This comes with dark “rescue pads” (which I don’t use since they’re clearly abrasive pads), lighter gray “maintenance pads” (which I also don’t use, as I suspect they’re abrasive also) and softer felt-like cleaning (brown) and finishing (white) pads. So far I’ve only used the brown pads, which seem to work pretty well. While they supply their own cleaner, I’m not sure it’s any better than simple alcohol. But it seems to do a fairly good job of keeping mostly clean track clean.

This is a good track cleaner, and I’ll probably continue to use it for extra-dirty track or other problem areas.


But this doesn’t meet my laziness standards. It’s okay if I have been neglecting the layout, and need to give it a serious clean. I’d tackle it with this first, then run the vacuum car around. But I want something I can run in a train if the layout is clean, and just needs a light touch. That way I can clean all of the track, without a whole lot of work. I’d originally planned to use the Tomix cars for this, but like I noted I had reservations about that. And after reading a number of recommendations, I picked up a CMX Clean Machine at a train show recently. I haven’t used it yet, but I have high hopes for it.


This is a solidly-made car of heavy brass, with a sprung plate underneath to which you attach the fabric pads (what they supply is just a length of heavily-textured cloth you cut to length, and they note you can buy your own in a fabric store). When I asked the dealer, the recommended cleaner was 95% isopropyl alcohol (a bit stronger than the 70% stuff I have been using). The one problem with that is that even the 70% stuff will strip paint, and the 95% kind might be very bad for in-street track or grade crossings.

However, there’s a review of the CMX that suggests using an even stronger cleaner. I’m not sure that’s necessary, but I’m no chemist. The instructions that came with mine suggested “strong” cleaners once to start and then annually, and “weak” cleaners (including alcohol) the rest of the time, so perhaps over time enough plastic and other stuff from wheels will end up on the rail to require the strong cleaners. But I will agree with the reviewer on one point: using cleaners that just deposit fluid on the rails without scrubbing, and worse using fluids that add their own contaminants to the track, just seems like a pointless waste of time to me. Too many “cleaning fluids” leave an oily film on the track, that’s just going to attract dirt. How does that make sense?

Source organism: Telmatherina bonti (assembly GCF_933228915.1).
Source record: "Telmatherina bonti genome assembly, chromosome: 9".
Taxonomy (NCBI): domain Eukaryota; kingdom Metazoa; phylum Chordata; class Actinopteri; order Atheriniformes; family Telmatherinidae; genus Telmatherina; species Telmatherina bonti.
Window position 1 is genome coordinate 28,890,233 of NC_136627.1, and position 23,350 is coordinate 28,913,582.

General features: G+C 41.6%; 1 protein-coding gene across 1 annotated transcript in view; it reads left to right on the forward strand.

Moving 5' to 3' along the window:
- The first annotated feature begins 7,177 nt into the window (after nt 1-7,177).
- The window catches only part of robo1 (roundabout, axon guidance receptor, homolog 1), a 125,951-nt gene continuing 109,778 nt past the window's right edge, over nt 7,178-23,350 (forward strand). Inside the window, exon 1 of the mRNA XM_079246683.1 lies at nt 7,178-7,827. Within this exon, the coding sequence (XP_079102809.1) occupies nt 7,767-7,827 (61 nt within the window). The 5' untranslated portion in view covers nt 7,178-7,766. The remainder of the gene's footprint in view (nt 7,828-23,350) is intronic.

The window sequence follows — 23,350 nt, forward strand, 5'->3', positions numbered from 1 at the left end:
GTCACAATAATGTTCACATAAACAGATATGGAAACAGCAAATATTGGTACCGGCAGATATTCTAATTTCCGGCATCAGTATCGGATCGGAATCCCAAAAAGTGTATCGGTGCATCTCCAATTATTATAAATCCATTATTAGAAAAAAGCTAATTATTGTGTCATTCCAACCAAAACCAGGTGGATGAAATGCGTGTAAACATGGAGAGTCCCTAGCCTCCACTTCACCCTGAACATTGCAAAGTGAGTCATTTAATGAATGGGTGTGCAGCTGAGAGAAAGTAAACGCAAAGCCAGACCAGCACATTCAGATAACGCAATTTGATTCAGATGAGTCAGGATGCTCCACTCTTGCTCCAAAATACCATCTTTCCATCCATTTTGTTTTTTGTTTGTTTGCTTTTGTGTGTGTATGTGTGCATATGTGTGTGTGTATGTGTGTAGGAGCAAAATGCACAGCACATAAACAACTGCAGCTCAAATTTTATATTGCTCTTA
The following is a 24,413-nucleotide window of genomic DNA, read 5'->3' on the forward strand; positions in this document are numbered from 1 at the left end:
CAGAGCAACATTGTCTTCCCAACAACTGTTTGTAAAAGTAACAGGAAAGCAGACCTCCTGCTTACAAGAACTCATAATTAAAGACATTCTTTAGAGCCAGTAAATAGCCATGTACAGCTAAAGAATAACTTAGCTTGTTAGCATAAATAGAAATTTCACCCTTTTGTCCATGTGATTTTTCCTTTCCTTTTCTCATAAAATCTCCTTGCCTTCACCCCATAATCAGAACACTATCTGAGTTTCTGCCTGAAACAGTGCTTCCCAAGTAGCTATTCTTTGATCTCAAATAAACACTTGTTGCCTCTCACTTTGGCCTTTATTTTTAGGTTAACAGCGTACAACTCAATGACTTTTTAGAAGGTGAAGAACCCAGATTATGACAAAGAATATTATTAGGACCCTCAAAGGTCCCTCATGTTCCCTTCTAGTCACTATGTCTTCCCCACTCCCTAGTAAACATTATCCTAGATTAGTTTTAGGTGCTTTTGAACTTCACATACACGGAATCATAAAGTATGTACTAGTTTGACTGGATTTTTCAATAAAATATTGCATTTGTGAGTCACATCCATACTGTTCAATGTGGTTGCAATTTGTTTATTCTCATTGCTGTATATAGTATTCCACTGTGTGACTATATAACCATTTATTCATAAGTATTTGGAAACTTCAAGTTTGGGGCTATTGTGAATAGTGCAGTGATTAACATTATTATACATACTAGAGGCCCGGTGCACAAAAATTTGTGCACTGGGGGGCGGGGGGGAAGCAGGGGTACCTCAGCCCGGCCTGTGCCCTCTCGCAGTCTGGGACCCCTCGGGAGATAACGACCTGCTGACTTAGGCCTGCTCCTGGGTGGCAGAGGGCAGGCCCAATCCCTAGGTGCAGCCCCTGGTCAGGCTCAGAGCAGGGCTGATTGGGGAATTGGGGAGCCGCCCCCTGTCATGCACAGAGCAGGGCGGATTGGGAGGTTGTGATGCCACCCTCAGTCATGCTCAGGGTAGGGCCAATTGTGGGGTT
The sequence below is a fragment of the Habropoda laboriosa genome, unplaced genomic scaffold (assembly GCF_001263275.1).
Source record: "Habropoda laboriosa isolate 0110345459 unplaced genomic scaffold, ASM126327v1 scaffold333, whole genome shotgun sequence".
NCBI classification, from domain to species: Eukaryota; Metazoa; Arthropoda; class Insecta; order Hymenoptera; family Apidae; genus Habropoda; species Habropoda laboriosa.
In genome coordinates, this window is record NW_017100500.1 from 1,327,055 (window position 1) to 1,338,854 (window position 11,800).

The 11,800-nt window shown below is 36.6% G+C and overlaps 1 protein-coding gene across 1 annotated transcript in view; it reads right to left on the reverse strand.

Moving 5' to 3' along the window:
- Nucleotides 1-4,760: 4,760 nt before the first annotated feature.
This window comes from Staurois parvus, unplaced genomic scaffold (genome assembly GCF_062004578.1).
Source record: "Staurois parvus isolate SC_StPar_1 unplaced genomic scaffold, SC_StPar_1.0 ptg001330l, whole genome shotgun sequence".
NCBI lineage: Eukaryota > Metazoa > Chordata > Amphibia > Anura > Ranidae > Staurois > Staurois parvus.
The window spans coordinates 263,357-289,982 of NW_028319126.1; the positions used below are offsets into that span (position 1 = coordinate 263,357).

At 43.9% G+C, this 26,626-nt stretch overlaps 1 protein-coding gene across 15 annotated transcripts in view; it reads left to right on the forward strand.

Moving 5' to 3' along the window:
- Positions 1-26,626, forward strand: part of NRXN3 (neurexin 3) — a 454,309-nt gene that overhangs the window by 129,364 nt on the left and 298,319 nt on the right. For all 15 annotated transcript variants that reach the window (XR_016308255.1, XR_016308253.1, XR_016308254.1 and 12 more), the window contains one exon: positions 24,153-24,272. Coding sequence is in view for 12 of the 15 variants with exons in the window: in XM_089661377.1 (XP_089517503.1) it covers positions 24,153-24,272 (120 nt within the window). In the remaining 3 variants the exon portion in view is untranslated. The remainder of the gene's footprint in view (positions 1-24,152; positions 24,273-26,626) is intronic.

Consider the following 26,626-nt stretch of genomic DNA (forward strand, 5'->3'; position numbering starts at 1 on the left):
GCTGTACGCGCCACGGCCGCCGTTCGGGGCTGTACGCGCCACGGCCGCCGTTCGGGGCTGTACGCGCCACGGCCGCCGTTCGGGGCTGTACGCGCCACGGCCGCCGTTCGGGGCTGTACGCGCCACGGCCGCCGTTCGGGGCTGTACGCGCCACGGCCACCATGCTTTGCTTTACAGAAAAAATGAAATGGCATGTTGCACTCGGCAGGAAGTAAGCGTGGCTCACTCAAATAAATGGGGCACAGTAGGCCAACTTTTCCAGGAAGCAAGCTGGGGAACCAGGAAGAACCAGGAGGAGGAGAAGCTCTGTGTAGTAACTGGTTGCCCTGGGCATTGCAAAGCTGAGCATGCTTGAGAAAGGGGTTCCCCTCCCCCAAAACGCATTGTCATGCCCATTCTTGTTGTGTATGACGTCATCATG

The CMX isn’t cheap. List is US$139, and everyone seems to sell it at list (there was a show discount when I bought mine, but I had to pay state tax so it ended up about the same). What you’re getting is a hefty object, that’s going to have the weight to actually scrub the pad along the rails, rather than just lightly polishing them. I think that’s an advantage over the Tomix cars.

While you can get it from a number of places, Tony’s Train Exchange seems to have the best documentation on it, and shares a street address with CMX (I’m sure that’s just a coincidence). I bought mine from their booth at a local train show. I bought my DCC Specialties RRampMeter from them a number of years ago too (and oddly, DCC Specialties has the same street address as the other two; sheer coincidence, I’m sure).

I don’t have any relationship with any of those companies (except as a customer), and I don’t normally give recommendations. But I have to say that’s one company (or three) that I’m happy to give my business to.

My car came with a knuckle coupler on one end, and a Rapido on the other, so it will work with either kind of engine. My usual “junk” engine for things like this has a knuckle coupler, and the Tomix cars have Rapido’s, so I can make up a train with the vacuum (which has Rapido’s) on the front, the CMX car, and then the engine pushing it. I haven’t done that yet, but it’s my current plan of action.

And in particular, this will make it a LOT easier to clean my underground subway tracks. I really wasn’t looking forward to periodically removing the “roof” to get in there with cotton pads.

Monthly Status

February went by quite quickly. Aside from a small bit of work on the “unsceniced” end, trying to work out how I’m going to put scenery above the future helix, it went to work on my evaluations of wire-in DCC decoders. That’s still in progress, but it’s making good headway, and I’m hopeful that I’ll be done in March.

I’ve also installed a couple of Kato decoders along the way, and will do more. My two newest trains arrived the other day, a pair of Kato Marunouchi six-car subway sets. The Marunouchi, like my earlier Ginza line subway train, is a 600V third-rail line, dating from before Japan effectively standardized on overhead 1500 volt systems for both subway and surface trains.

Marunouchi Trains in Operation